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Connecting the Pieces of Medieval Stained-Glass Windows

Although stained-glass windows were first seen in ancient Rome, the art of using stained glass for windows reached its height during the Middle Ages, where this art form was used for the windows of the magnificent cathedrals of Europe. Much of what we know of the process of making medieval stained-glass windows comes from a text written by a German monk called Theophilus in the thirteenth century who carefully studied the techniques of the various craftsmen who played a role in creating these masterpieces of stained glass.

The glass used for the stained-glass windows of the Middle Ages was composed of wood ash, called potash, and sand. The mixture was first melted into a liquid under extreme heat. The glassmaker then gathered the molten glass onto the end of a blowpipe. By blowing through the pipe and constantly rotating it, the molten mixture was formed into a cylindrical shape. The cylinder was then scored lengthwise and cooled. The cylinder was placed on a stone and reheated in an oven, causing it to flatten into a sheet. The sheet was then removed from the oven and cooled slowly.

Early stained-glass windows were composed of pot-colored glass – glass that was colored while still in its molten state. The addition of various metal oxides – iron for red, copper for green and cobalt for blue, created the palette of colors that provided the necessary variety for executing designs. Pot-colored glass was of uniform color.

By the dawn of the Renaissance, however, several new methods of coloring glass had come into use. Flashed glass was created by “flashing” a very thin layer of colored glass to a layer of glass of another color while in its molten form. Various gradations of color could be created in flashed glass by either etching with acid or abrading the surface to remove various amounts of the thinner layer and exposing the color under it. Flashed glass was also useful in creating uniform colors that were otherwise too intense if made from a single sheet of colored glass; this was often the case with ruby-colored glass. Silver stain (also called yellow stain), composed of chloride of silver or silver nitrate that was fused to the glass by heating at low temperature, was most often used for crowns and halos since it produced shades ranging from yellow to tawny brown. Colored enamel paint was also applied to clear stained glass and left to dry, allowing the artist to create various color intensities needed for shading and highlighting the images of the design.

To create a particular window design in stained glass, the design was usually drawn onto a large wooden board or table but sometimes cloth, parchment or paper was used. Then the pieces of sheet glass were arranged over the design and cut to the desired shape. To cut the glass, a thin line of sheep or cow urine was applied to the glass, and a hot iron was placed along the line, causing the glass to crack. Rough edges were then removed with tools resembling pliers. During the Renaissance, however, diamond cutters came into use, enabling the creation of far more complex designs. After cutting, the artist used black or dark brown enamel, composed of ground glass and metallic oxides in a binding medium such as vegetable oil, to enhance the image on the colored glass. The enamel could be applied thickly or as a wash, allowing it to be used for both fine details or shading. The enamel was painted on the glass and then fired, fusing it onto the surface of the glass.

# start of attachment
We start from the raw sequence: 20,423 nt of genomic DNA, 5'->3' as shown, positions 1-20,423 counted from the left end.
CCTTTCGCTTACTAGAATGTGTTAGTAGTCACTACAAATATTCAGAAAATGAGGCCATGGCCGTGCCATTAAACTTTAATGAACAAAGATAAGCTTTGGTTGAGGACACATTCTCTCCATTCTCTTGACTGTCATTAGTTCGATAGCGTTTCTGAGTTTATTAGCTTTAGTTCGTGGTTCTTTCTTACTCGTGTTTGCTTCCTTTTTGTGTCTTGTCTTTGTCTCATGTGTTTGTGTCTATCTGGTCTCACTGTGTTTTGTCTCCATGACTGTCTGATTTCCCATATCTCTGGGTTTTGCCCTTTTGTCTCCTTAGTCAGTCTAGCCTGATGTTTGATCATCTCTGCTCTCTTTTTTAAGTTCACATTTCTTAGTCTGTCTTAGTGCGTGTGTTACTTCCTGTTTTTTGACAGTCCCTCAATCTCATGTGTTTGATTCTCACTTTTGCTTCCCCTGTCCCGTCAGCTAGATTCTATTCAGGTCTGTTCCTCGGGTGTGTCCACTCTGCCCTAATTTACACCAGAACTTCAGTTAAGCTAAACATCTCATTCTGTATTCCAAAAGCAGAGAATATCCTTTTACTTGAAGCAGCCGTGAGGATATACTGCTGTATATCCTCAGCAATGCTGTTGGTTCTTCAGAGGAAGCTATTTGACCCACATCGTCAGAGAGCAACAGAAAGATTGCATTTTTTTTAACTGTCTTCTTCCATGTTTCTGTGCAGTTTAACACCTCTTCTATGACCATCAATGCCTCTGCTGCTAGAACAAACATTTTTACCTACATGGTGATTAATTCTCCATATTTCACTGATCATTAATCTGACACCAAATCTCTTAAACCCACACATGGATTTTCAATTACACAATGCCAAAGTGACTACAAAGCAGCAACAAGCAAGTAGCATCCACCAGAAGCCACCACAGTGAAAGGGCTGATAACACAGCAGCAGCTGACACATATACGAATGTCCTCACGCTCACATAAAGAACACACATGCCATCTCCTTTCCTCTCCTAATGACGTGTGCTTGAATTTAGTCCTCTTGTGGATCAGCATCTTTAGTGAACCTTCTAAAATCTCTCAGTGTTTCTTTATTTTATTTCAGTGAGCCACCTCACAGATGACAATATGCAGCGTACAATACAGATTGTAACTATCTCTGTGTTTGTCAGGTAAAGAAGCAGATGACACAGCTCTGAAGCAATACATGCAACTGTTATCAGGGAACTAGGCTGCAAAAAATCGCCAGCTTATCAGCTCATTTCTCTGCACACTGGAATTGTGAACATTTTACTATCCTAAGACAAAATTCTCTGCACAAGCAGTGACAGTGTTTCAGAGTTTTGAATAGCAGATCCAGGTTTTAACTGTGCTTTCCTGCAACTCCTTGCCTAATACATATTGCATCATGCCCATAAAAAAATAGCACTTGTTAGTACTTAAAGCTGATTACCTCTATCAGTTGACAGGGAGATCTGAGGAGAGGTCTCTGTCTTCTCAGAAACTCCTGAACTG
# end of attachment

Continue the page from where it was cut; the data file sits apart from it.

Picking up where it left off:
Once the pieces of glass were appropriately colored and detailed, they were jointed together by fitting the edges of each section into pieces of lead called cames that were H-shaped in cross section. The cames were then soldered together, forming one sheet of stained glass. Putty was applied to any gaps between the glass and the cames to make the window waterproof. The entire design was then placed in an iron frame and mounted in the opening in the building wall.

To see the magnificent stained glass windows of Chartres Cathedral in France, please click here. These windows date from 1200 to 1240.

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Diana Blake is a professional artist and art history enthusiast. Her fascination with art history began when she encountered European art firsthand during several trips abroad as a young adult. As she began to compose a portfolio for her own art career, she called upon what she had seen in Europe and extended her knowledge to other styles of art through profuse reading and exhaustive research. As a result, Diana has written more than one hundred articles in which she delves into a variety of art history topics and she has compiled a list of links that she believes to be invaluable for art history enthusiasts. In addition, she also reviews books and movies on the topic of art history and has assembled an extensive list of online stores that sell books, movies and gift items related to art history.
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